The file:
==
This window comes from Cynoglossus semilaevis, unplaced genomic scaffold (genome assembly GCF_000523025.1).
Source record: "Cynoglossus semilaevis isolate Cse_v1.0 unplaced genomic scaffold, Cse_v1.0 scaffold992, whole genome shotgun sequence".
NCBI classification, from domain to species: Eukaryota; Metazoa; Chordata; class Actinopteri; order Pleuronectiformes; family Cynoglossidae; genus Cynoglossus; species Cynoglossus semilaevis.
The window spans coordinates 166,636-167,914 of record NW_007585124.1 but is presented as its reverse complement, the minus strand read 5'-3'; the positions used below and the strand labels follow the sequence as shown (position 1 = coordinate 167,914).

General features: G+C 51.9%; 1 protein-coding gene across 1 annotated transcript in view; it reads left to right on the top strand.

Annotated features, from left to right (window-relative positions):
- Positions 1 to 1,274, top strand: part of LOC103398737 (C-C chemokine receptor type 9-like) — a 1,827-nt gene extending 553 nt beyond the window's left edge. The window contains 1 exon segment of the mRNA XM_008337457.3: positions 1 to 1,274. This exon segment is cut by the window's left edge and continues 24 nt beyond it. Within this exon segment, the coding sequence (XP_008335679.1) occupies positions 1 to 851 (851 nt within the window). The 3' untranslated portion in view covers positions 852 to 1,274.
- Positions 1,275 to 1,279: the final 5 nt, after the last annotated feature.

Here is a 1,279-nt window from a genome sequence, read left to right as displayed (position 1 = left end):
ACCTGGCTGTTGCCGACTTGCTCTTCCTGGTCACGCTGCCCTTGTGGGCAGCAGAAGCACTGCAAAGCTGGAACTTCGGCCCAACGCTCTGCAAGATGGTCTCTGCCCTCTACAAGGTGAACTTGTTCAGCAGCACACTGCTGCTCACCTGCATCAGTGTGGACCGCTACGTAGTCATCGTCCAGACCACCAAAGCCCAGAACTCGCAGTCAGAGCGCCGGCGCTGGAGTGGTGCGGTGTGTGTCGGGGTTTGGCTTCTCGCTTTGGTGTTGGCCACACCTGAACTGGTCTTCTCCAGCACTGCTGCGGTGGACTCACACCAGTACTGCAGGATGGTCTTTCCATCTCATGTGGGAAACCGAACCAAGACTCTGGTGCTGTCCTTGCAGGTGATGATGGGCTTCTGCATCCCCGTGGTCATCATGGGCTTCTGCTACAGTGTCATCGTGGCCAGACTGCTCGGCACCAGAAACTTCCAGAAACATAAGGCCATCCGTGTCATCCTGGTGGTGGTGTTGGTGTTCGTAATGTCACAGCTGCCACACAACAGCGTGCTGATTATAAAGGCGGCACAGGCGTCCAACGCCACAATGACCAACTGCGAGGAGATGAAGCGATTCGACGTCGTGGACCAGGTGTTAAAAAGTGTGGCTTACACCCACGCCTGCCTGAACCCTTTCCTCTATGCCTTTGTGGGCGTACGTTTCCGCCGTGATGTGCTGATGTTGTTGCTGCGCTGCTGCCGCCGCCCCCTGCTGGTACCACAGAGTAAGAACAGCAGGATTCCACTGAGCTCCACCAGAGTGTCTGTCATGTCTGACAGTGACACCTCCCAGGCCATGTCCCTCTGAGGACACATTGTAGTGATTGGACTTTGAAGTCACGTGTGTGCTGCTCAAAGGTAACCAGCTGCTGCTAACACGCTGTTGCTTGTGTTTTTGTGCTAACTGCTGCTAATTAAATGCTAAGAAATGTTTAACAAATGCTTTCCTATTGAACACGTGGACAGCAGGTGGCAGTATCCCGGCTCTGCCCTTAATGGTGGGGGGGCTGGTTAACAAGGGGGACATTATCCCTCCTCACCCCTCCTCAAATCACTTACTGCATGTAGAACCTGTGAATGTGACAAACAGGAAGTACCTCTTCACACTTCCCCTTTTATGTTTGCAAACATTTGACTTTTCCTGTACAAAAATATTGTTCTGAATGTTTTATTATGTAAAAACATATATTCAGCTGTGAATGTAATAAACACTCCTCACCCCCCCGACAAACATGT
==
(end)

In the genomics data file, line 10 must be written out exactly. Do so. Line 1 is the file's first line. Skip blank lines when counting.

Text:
ACCTGGCTGTTGCCGACTTGCTCTTCCTGGTCACGCTGCCCTTGTGGGCAGCAGAAGCACTGCAAAGCTGGAACTTCGGCCCAACGCTCTGCAAGATGGTCTCTGCCCTCTACAAGGTGAACTTGTTCAGCAGCACACTGCTGCTCACCTGCATCAGTGTGGACCGCTACGTAGTCATCGTCCAGACCACCAAAGCCCAGAACTCGCAGTCAGAGCGCCGGCGCTGGAGTGGTGCGGTGTGTGTCGGGGTTTGGCTTCTCGCTTTGGTGTTGGCCACACCTGAACTGGTCTTCTCCAGCACTGCTGCGGTGGACTCACACCAGTACTGCAGGATGGTCTTTCCATCTCATGTGGGAAACCGAACCAAGACTCTGGTGCTGTCCTTGCAGGTGATGATGGGCTTCTGCATCCCCGTGGTCATCATGGGCTTCTGCTACAGTGTCATCGTGGCCAGACTGCTCGGCACCAGAAACTTCCAGAAACATAAGGCCATCCGTGTCATCCTGGTGGTGGTGTTGGTGTTCGTAATGTCACAGCTGCCACACAACAGCGTGCTGATTATAAAGGCGGCACAGGCGTCCAACGCCACAATGACCAACTGCGAGGAGATGAAGCGATTCGACGTCGTGGACCAGGTGTTAAAAAGTGTGGCTTACACCCACGCCTGCCTGAACCCTTTCCTCTATGCCTTTGTGGGCGTACGTTTCCGCCGTGATGTGCTGATGTTGTTGCTGCGCTGCTGCCGCCGCCCCCTGCTGGTACCACAGAGTAAGAACAGCAGGATTCCACTGAGCTCCACCAGAGTGTCTGTCATGTCTGACAGTGACACCTCCCAGGCCATGTCCCTCTGAGGACACATTGTAGTGATTGGACTTTGAAGTCACGTGTGTGCTGCTCAAAGGTAACCAGCTGCTGCTAACACGCTGTTGCTTGTGTTTTTGTGCTAACTGCTGCTAATTAAATGCTAAGAAATGTTTAACAAATGCTTTCCTATTGAACACGTGGACAGCAGGTGGCAGTATCCCGGCTCTGCCCTTAATGGTGGGGGGGCTGGTTAACAAGGGGGACATTATCCCTCCTCACCCCTCCTCAAATCACTTACTGCATGTAGAACCTGTGAATGTGACAAACAGGAAGTACCTCTTCACACTTCCCCTTTTATGTTTGCAAACATTTGACTTTTCCTGTACAAAAATATTGTTCTGAATGTTTTATTATGTAAAAACATATATTCAGCTGTGAATGTAATAAACACTCCTCACCCCCCCGACAAACATGT